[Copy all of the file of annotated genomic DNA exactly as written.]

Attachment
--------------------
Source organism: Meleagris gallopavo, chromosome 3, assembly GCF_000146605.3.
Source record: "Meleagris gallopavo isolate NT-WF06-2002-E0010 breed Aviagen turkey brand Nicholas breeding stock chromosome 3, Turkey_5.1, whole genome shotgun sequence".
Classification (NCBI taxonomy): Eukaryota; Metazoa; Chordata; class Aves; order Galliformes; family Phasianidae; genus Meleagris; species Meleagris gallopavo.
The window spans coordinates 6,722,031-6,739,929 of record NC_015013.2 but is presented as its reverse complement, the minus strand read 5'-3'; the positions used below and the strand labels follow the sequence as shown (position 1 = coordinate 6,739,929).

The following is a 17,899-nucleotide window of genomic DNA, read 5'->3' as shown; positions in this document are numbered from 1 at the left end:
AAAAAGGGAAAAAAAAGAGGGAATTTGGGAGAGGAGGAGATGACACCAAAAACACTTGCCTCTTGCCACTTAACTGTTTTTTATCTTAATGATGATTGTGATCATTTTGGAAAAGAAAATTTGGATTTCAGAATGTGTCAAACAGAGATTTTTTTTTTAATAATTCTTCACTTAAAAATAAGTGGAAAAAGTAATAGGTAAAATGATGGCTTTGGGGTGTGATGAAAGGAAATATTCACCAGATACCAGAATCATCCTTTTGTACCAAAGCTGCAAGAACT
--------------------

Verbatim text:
Source organism: Meleagris gallopavo, chromosome 3, assembly GCF_000146605.3.
Source record: "Meleagris gallopavo isolate NT-WF06-2002-E0010 breed Aviagen turkey brand Nicholas breeding stock chromosome 3, Turkey_5.1, whole genome shotgun sequence".
Classification (NCBI taxonomy): Eukaryota; Metazoa; Chordata; class Aves; order Galliformes; family Phasianidae; genus Meleagris; species Meleagris gallopavo.
The window spans coordinates 6,722,031-6,739,929 of record NC_015013.2 but is presented as its reverse complement, the minus strand read 5'-3'; the positions used below and the strand labels follow the sequence as shown (position 1 = coordinate 6,739,929).

The following is a 17,899-nucleotide window of genomic DNA, read 5'->3' as shown; positions in this document are numbered from 1 at the left end:
AAAAAGGGAAAAAAAAGAGGGAATTTGGGAGAGGAGGAGATGACACCAAAAACACTTGCCTCTTGCCACTTAACTGTTTTTTATCTTAATGATGATTGTGATCATTTTGGAAAAGAAAATTTGGATTTCAGAATGTGTCAAACAGAGATTTTTTTTTTAATAATTCTTCACTTAAAAATAAGTGGAAAAAGTAATAGGTAAAATGATGGCTTTGGGGTGTGATGAAAGGAAATATTCACCAGATACCAGAATCATCCTTTTGTACCAAAGCTGCAAGAACT